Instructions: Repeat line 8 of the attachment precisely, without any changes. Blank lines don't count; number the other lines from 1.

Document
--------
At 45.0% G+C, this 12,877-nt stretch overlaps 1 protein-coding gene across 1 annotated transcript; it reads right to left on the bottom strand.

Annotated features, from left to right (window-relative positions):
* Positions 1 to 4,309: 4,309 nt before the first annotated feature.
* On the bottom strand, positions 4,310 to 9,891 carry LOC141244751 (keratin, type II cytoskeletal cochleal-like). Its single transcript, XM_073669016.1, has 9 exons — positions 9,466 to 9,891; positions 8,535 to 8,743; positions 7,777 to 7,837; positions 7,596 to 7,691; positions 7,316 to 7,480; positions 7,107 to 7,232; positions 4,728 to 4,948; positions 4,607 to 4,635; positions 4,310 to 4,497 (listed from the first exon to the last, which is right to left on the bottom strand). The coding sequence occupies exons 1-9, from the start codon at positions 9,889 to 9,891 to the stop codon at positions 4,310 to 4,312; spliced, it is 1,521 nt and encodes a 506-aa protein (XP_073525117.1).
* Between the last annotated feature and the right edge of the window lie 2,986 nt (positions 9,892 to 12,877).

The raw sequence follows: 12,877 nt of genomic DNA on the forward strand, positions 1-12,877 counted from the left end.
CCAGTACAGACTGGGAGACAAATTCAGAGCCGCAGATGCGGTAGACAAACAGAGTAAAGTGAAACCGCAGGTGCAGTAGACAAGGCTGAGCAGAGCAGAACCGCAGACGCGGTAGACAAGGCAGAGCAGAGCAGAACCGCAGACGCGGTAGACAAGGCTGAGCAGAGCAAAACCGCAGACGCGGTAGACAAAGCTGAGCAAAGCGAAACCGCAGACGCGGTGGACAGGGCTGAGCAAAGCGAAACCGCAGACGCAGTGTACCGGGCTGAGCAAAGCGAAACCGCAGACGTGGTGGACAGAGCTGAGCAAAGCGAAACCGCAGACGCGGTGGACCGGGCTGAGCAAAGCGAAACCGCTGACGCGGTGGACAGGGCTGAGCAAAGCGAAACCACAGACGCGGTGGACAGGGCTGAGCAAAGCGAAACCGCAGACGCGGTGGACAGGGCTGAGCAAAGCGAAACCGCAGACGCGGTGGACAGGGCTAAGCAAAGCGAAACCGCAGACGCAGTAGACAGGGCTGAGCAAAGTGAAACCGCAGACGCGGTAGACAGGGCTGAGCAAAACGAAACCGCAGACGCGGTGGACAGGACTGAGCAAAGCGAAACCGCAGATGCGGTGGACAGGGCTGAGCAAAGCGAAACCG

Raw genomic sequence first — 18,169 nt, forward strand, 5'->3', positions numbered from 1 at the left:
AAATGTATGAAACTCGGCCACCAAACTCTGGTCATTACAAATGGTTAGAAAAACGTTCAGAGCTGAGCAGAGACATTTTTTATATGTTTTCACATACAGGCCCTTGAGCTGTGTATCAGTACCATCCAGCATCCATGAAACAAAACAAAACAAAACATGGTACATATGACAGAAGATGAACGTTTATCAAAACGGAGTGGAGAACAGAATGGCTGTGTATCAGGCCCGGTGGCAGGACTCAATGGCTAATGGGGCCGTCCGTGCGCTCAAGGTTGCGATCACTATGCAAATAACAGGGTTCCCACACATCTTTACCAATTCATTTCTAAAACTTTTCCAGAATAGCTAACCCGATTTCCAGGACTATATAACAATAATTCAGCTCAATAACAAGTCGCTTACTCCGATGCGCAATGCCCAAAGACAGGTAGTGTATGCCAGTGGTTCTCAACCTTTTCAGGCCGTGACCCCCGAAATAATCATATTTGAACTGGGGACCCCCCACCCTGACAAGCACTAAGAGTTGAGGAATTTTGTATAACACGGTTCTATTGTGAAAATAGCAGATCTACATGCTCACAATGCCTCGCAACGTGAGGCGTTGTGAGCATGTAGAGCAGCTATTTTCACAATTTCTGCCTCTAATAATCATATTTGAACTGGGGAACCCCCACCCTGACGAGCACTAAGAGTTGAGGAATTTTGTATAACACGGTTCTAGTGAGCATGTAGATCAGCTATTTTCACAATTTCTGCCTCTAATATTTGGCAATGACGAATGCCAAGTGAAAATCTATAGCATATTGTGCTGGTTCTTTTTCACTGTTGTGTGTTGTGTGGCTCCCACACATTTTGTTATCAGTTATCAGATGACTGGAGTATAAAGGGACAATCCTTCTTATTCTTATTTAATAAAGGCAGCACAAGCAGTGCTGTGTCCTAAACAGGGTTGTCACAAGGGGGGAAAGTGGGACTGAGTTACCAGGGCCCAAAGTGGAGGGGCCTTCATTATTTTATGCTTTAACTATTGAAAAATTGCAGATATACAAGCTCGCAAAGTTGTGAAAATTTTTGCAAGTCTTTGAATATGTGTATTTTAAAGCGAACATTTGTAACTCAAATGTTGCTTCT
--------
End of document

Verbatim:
Raw genomic sequence first — 18,169 nt, forward strand, 5'->3', positions numbered from 1 at the left: